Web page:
A Canadian in Chicago

Let’s start this off with an apology.

Sorry guys, I’m Canadian. Born and raised.

  • I like hockey.
  • I drink good beer.
  • I speak French, the language of love and separatism.
  • I’ve seen Anne of Green Gables so many times I know the camera angles.
  • I voted for a prime minister.
  • I learned my provinces and territories in grade 1, not first grade.
  • I coloured Dr. T’s notes with my pencil crayons and throw in a “u” wherever I damn well please.
  • Sorry I said damn, I didn’t mean to offend anyone.
  • I read the 20/20 line: T-Zed-E-C-L. This is not 20/20-1.
  • I will never understand yards, gallons, acres or pints. Unless it’s a pint of beer. That one I know.
  • I write exams instead of taking tests. I receive my mark instead of a grade, shortly thereafter.
  • I wear a toque when it’s warranted.
  • I don’t think that -10 degrees is particularly cold, but I’d rather die than go outside when it’s 80. (Although let’s be real, I have yet to master Fahrenheit.)
  • I like everyone.

One of those things is a lie. I like almost everyone.

Being Canadian in Chicago is like being a fish on a bicycle. It’s cute and weird. While I have successfully been able to convince one poor soul that I lived in an igloo (partially because I am cruel and partially because I can’t resist an easy target), 99.99 percent of Chicagoans have welcomed us Eskimos with nothing but kindness, warmth and genuine curiosity.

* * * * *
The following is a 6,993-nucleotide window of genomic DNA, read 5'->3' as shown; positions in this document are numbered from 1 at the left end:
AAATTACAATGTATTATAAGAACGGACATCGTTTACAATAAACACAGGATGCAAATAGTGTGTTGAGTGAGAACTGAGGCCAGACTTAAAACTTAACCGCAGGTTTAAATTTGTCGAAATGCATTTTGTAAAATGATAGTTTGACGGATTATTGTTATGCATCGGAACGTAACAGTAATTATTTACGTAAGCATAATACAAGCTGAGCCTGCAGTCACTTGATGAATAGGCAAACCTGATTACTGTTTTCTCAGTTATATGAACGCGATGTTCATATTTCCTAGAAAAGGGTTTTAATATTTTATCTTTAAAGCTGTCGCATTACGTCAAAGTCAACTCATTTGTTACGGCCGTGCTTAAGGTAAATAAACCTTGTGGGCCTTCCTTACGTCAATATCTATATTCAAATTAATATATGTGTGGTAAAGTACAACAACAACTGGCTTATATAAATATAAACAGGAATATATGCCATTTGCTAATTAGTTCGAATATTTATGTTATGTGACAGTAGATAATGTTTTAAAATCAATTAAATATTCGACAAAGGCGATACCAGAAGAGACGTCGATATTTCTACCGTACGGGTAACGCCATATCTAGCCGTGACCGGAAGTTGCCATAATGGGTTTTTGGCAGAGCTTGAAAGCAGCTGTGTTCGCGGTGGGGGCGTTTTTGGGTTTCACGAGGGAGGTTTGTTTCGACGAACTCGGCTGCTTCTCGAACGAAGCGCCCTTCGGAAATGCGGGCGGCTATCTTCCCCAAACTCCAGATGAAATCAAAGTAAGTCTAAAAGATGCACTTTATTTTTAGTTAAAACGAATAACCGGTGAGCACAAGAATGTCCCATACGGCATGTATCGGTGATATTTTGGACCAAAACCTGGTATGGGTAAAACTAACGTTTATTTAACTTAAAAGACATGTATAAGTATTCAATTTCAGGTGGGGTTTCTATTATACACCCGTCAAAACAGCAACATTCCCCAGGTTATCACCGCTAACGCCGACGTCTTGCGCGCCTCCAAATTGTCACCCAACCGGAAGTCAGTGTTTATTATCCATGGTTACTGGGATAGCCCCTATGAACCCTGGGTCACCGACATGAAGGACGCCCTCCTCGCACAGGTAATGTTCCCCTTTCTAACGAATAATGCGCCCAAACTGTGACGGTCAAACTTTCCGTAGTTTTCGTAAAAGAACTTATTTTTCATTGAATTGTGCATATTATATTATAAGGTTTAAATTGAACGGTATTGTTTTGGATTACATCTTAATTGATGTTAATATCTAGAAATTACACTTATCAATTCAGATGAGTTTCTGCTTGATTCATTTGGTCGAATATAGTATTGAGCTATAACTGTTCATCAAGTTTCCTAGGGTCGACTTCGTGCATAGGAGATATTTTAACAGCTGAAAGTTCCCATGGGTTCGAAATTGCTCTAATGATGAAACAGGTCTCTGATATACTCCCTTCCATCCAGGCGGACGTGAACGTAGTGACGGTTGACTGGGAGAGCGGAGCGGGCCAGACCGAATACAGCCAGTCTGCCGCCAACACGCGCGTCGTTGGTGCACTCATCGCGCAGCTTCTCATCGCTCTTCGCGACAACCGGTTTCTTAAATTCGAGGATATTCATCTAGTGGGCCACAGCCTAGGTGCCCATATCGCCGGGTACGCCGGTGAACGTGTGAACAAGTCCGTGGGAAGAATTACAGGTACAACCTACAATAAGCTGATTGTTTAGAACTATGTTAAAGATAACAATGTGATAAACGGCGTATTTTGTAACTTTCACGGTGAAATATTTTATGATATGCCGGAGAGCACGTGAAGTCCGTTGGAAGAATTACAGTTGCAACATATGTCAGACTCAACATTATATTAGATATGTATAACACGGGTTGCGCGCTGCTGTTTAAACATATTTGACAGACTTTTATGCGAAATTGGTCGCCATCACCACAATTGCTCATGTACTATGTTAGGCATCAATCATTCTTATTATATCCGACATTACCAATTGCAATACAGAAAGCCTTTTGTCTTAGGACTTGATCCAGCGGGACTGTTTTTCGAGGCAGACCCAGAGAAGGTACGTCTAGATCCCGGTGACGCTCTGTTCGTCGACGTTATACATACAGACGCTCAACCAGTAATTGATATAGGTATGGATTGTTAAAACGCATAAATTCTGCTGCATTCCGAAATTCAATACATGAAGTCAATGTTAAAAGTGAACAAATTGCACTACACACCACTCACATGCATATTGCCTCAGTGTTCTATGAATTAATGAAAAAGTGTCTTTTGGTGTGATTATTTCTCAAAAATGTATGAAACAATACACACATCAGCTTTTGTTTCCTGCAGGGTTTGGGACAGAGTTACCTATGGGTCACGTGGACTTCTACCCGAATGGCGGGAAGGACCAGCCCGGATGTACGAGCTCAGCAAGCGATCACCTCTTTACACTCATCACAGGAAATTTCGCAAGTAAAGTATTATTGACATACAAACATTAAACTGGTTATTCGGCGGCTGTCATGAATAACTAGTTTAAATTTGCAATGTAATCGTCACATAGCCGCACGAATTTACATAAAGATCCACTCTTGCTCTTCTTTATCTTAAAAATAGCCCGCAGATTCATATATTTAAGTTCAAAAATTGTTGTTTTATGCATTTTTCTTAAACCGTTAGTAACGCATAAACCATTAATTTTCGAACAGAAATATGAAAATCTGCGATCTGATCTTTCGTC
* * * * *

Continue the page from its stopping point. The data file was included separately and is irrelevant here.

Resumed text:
I love that everyone knows Vancouver and Toronto, but the vast panoramic landscape between those cities is as mythical as the Bermuda Triangle. Saskatchewan is real, ladies and gentleman, believe it or not.

It never ceases to amaze me that when people are asked where they are from, you get answers like “Naperville, a suburb outside of Chicago, in DuPage County” and everyone nods appreciatively because now they can place that beautiful suburb on a map in their minds. But when a Canadian responds with just “Canada”, that’s more than enough. Canada is the second biggest country in the world! You need specifics!chicago 3

I love Chicagoans. I love the way they draw out their As and their Os. I think the Midwestern accent should be preserved for the ages because no one sounds more legit than a Chicagoan talking about last night’s Bears loss. Sorry, I had to.

I love how passionate Chicagoans are. Don’t you dare ask for ketchup on that hot dog, you blasphemous tourist! Canadians are notorious push-overs. We don’t want to be a bother. I love Chicagoans’ sheer audacity. Don’t tell anyone, but I kind of like the brazenness of Chicago more–like that old man who operates his motorized wheelchair at one mile an hour in the middle of the road down Indiana Avenue, forcing disgruntled vehicles to negotiate around him. Love it.

I love that you can see every corner of the world in Chicago. It really is an epicenter of culture and an anthropologist’s dream, where one train ride can allow you to see the scenery of 30 different socioeconomic classes, all merging together and navigating around their city. It is a tapestry that cannot be described until you immerse yourself into its fabric. You can always find something or someone to relate to in Chicago, often when you least expect it.

I love summertime Chi. Now throw yo hands up in the sky.